Mads Peder Nordbo – Cold Fear

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Mads Peder Nordbo – Cold Fear

After his first investigation in Greenland, Matthew Cave has remained on the Danish island. There are still a lot of questions around his family he would like to have answered. Now, the story goes back to the year 1990 when Matt’s father Tom was stationed at an American military base on Greenland to carry out revolutionary medical tests. They managed to develop a pill which could make the body support cold temperatures much longer – a definite advantage in the cold north. Yet, this did not come without side effects and then something went totally wrong. Matt thought his father had died in that spring but he has already figured out that he must have survived somehow since Matt unexpectedly has found out that he has a younger sister. When he starts to investigate what happened on that military base almost 25 years before, he suddenly hits a hornet’s nest and puts himself and his sister in danger.

I already liked the first book in the series about the Danish journalist where the basis for this second novel was laid. Where I found “The Girl Without Skin” a bit creepier and more spine-chilling, “Cold Fear” is much more a spy novel which convinced me with a complex plot and repeated moments of highest suspense. Additionally, again, Nordbo provides insight in the Greenland culture and traditions of which I hardly know anything and which I found as disturbing as interesting.

It is not easy to sum up or briefly retell what “Cold Fear” is all about, there simply is too much and this really demands all your attention while reading. The plot certainly is strongest when political and societal aspects are touched – not just since we have seen the USA repeat their claims of the island this year. As Greenland is located so far away, we are highly ignorant about the different people who settled there and especially their mutual regard or rather disregard which becomes a lot clearer while reading.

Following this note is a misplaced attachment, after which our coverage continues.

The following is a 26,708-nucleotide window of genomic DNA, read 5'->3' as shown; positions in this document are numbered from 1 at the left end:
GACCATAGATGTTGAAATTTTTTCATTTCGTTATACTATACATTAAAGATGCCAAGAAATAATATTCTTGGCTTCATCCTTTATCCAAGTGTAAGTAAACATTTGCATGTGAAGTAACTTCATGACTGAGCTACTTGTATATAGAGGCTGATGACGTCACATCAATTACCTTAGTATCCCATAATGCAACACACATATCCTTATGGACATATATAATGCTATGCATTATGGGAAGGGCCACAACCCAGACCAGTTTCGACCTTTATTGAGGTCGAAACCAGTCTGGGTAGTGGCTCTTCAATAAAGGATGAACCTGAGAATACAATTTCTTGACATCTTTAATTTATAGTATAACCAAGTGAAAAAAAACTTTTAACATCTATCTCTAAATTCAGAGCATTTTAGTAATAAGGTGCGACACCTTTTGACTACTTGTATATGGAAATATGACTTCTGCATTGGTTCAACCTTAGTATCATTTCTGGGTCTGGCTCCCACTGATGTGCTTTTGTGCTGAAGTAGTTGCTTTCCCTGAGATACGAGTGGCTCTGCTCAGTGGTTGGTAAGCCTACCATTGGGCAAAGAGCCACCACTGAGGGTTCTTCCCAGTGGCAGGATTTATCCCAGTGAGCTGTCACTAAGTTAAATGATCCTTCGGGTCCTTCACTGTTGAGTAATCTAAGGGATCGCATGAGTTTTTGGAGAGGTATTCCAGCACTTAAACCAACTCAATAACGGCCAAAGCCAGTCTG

However, what enchanted me most were the characters. From a psychological point of view, it is easy to comprehend why they act the way they do and how they developed into the person we meet in the novel. Most powerful are the female characters for me since all of them grow-up under the harshest circumstances and what they have to go through does not remain without trace.

Among the masses of Scandinavian crime novel, undoubtedly one that stands out.

Mads Peder Nordbo – The Girl Without Skin

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Mads Peder Nordbo – The Girl Without Skin

Journalist Matthew has left his Danish home after with wife and their unborn daughter died in an accident. In Greenland he tries to make a new start. When an old, in ice conserved body is found, he believes to have found the story of his life: a new iceman just like Ötzi might be the scoop of his career. But it soon turns out that the body isn’t several hundred but only forty years old. His first deception leads him to old Greenland murder cases that were never solved. Four men had been killed and sliced open. When he starts to investigate, he doesn’t know what kind of hornets’ nests he is stirring up with his questions.

At first, “The Girl Without Skin” attracted me since the description sounded like a typical Scandinavian thriller set in the Greenland ice. As it turns out, there is much more to it than just brutal murders that need to be unravelled. Apart from the suspense and the clever story about these long time unsolved cases, it gives insight in a hardly known culture and the way the small community works – which is even worse than any of the violent killings.

I liked how the story slowly unfolds, one thing leads to another and you end up somewhere completely other than expected. All steps are well motivated and the highly complex case is solved satisfactorily. There is just one aspect that was a pity a bit: the protagonists, the Danish journalist, and his Greenlandic female helper resembled by far too much Stieg Larsson’s characters. The fearless investigative reporter who is eagerly ready to risk his life for a story and the inscrutable tattooed woman who is said to be a murderer and who easily hacks into official and highly protected computers – we have read that before. However, the parallels did not diminish any of the story’s appeal and suspense.